The Church of St. Mary the Virgin graveyard contains the tomb of Elizabeth Colleton who died in 1721, the second daughter of Sir Peter Colleton. Before her death she cried out that, if there was a just God, trees would grow out of her tomb. This is what actually happened, fissures appeared in the stones and then trees started to grow through the cracks. By the late 1800s the tomb had collapsed leaving a large stone slab on the ground and the iron railings buckled.
In accordance with the custom of the day the burial records record that she was buried in a woollen shroud.
An act of Parliament dated 1667 passed to assist the declining wool trade specified that it "..was to be punishable for a corps of any person to be buried in any stuffe or anything other than what is made of sheeps wool only..". . Failure to observe meant a £5 fine - the money to be divided between the informer and the poor.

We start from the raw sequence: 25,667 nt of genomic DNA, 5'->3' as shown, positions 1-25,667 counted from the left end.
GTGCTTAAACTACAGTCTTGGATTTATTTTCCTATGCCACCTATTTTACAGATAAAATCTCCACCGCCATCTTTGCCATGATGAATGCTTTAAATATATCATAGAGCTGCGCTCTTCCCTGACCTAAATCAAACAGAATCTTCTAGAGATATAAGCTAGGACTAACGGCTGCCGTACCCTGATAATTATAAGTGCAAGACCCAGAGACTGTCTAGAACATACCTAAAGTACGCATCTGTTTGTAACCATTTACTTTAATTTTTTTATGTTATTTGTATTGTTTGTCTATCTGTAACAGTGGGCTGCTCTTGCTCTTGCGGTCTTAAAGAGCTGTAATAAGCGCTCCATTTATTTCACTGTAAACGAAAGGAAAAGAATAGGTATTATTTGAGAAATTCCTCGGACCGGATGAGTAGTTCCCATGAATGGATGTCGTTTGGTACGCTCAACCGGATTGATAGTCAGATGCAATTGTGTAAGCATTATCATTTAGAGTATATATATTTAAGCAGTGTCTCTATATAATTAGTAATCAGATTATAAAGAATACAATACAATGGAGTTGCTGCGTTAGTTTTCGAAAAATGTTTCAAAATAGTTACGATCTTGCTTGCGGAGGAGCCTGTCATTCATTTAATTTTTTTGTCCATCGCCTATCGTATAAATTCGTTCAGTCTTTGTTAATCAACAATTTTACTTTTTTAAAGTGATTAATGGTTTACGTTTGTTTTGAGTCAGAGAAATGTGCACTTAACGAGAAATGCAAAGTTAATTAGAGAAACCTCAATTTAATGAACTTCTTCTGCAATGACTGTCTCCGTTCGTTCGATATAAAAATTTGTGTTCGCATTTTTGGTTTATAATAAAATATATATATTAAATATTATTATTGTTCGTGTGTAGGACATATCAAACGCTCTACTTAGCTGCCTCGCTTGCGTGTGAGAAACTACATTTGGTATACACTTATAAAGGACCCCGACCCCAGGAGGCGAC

Thisis an exceptional example of an 18th Century chest tomb in Portland stone with grey ledger slab panels decorated with drapery, cherubs heads and skulls. The Colleton family coat of arms is represented by three stags' heads within a roundel on a ledger slab. In 1999 the tomb was included on the statutary list of buildings of special architectural or historic interest.
The tomb has been restored and has now been reconstructed beside just one tree. As part of its renovation children from the Harvington School placed a 20th Century "time capsule" within the restored tomb.